United States District Court, D. South Carolina, Florence Division
Paul D. Robinson, Plaintiff,
Officer A. Brown, Defendant.
Bryan Harwell United States District Judge
Paul D. Robinson, currently incarcerated at Kirkland
Reception and Evaluation Center in Columbia, South Carolina
and proceeding pro se, brought this action pursuant
to 42 U.S.C. § 1983 alleging excessive force during the
course of his arrest following a high speed chase in a stolen
car. Plaintiff alleges that he was lying on his stomach on
the ground with his hands behind his head when Defendant
Officer Brown kicked him in the face two times. Plaintiff
also alleges that immediately after he was kicked, he was
shot while face down with his hands behind his head.
Plaintiff alleges he will never walk the same and seeks $25
million dollars in damages or his freedom. [Complaint, ECF
No. 1 at 5]. Officer Brown maintains that his firearm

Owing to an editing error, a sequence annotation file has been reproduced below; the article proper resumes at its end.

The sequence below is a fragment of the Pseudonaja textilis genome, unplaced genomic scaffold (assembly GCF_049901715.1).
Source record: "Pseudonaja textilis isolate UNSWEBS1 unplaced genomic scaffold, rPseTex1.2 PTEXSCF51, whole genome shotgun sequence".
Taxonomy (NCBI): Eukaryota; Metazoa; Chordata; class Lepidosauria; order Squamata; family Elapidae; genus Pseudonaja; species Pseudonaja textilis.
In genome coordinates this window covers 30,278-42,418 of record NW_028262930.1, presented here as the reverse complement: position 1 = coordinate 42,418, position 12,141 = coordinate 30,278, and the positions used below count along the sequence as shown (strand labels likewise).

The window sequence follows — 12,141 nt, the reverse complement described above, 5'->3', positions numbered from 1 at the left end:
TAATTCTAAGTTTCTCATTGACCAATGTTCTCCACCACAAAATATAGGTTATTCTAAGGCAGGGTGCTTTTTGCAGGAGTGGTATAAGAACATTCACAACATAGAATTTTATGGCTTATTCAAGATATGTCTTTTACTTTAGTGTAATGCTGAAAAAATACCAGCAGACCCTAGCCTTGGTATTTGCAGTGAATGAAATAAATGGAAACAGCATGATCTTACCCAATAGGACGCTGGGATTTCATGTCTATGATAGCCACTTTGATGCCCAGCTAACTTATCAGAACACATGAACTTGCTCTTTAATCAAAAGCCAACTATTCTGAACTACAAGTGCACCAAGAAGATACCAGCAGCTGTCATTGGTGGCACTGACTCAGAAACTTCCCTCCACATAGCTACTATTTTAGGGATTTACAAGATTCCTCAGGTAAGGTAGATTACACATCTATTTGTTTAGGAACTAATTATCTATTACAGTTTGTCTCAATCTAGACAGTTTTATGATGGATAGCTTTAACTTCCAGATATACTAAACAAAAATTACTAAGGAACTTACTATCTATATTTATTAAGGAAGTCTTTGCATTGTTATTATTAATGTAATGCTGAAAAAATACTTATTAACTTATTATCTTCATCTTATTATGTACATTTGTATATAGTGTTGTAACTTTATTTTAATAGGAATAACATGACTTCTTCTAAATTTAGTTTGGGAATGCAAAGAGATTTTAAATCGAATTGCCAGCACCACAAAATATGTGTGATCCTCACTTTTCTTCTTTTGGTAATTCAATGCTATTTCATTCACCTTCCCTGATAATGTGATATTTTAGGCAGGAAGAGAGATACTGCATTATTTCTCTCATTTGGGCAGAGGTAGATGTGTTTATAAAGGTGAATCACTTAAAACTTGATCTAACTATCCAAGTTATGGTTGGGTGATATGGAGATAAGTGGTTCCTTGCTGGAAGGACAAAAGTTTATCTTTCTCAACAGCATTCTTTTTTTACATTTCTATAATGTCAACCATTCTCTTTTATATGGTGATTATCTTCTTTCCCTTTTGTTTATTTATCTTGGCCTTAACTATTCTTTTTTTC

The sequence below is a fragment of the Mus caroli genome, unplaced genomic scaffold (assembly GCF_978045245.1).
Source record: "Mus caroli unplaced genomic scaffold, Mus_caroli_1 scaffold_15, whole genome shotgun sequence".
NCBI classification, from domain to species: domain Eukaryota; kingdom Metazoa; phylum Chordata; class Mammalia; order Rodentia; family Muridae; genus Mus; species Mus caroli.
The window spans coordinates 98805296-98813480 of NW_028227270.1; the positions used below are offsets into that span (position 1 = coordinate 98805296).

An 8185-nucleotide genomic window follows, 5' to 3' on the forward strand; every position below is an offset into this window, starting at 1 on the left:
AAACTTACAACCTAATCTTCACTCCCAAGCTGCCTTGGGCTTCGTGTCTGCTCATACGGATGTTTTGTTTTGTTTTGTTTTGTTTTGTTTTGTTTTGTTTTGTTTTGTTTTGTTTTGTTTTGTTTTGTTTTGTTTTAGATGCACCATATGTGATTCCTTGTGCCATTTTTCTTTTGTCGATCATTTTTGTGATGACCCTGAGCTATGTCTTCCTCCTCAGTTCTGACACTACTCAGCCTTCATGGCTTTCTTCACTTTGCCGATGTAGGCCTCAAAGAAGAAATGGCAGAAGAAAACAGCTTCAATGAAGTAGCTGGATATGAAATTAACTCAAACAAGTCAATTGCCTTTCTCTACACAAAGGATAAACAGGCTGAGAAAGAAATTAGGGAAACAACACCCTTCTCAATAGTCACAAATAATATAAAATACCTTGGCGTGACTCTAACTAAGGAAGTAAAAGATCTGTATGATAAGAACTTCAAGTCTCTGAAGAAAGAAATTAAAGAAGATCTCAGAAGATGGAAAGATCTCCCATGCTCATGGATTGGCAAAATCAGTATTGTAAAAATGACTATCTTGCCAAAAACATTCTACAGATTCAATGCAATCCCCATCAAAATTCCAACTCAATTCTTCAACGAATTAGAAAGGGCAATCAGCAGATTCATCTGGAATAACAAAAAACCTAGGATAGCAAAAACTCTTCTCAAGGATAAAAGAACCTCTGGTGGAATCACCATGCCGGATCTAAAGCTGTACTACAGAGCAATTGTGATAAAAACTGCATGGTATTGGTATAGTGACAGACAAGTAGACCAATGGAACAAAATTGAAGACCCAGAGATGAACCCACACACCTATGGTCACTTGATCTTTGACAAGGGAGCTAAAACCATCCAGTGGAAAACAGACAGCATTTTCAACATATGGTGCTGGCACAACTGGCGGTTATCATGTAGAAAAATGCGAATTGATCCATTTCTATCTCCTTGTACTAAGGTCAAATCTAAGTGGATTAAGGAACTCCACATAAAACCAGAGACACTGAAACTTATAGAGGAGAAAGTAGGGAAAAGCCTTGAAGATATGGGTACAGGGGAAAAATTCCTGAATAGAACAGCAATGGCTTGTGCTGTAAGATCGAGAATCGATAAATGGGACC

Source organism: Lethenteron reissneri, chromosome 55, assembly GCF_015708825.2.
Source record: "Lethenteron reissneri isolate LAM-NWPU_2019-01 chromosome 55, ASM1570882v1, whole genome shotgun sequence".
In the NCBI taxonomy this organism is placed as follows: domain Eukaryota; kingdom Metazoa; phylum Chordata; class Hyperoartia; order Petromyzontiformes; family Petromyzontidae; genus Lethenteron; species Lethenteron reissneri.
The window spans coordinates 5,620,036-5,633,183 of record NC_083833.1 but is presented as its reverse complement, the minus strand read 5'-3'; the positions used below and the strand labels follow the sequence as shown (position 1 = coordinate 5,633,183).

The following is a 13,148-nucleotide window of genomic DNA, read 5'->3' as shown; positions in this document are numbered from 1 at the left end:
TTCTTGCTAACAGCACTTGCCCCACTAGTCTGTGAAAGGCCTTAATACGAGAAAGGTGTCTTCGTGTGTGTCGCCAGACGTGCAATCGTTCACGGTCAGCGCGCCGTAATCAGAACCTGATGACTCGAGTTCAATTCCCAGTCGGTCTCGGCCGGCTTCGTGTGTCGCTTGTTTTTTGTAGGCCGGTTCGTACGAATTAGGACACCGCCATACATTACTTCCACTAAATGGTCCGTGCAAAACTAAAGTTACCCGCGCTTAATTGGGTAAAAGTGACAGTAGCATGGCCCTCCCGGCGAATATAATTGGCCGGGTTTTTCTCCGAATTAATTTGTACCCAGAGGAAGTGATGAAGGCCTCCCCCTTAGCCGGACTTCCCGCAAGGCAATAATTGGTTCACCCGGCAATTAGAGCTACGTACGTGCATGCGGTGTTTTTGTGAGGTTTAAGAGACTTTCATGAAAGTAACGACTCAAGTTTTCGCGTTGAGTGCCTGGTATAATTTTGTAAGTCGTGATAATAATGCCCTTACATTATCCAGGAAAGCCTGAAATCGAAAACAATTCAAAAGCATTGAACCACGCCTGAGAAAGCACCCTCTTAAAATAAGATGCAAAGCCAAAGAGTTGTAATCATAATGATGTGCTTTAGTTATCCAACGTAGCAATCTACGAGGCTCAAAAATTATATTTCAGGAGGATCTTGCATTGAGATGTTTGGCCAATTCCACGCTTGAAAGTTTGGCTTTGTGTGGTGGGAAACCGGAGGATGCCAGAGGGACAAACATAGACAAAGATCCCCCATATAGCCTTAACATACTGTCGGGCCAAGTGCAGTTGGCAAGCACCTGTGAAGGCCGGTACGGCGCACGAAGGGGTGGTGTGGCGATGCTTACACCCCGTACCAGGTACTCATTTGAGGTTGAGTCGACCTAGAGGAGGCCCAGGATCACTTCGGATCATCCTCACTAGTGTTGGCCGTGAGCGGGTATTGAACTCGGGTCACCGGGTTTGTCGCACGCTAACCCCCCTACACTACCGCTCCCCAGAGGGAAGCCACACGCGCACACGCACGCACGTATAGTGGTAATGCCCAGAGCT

discharged accidentally as he was attempting to holster his
weapon. On December 22, 2015, Officer Brown moved for summary
judgment [ECF No. 74] arguing that the accidental discharge
of his firearm did not amount to a Fourth Amendment violation
and that he is entitled to qualified immunity.
matter is before the court with the Report and Recommendation
(“R&R”) [ECF No. 86] of Magistrate Judge
Kaymani D. West filed on February 19, 2016. The Magistrate
Judge recommended that Officer Brown's motion for summary
judgment be granted and this case dismissed based on her
recommendation that no Fourth Amendment violation occurred
and that, alternatively, Officer Brown is entitled to
qualified immunity. Plaintiff timely filed objections to the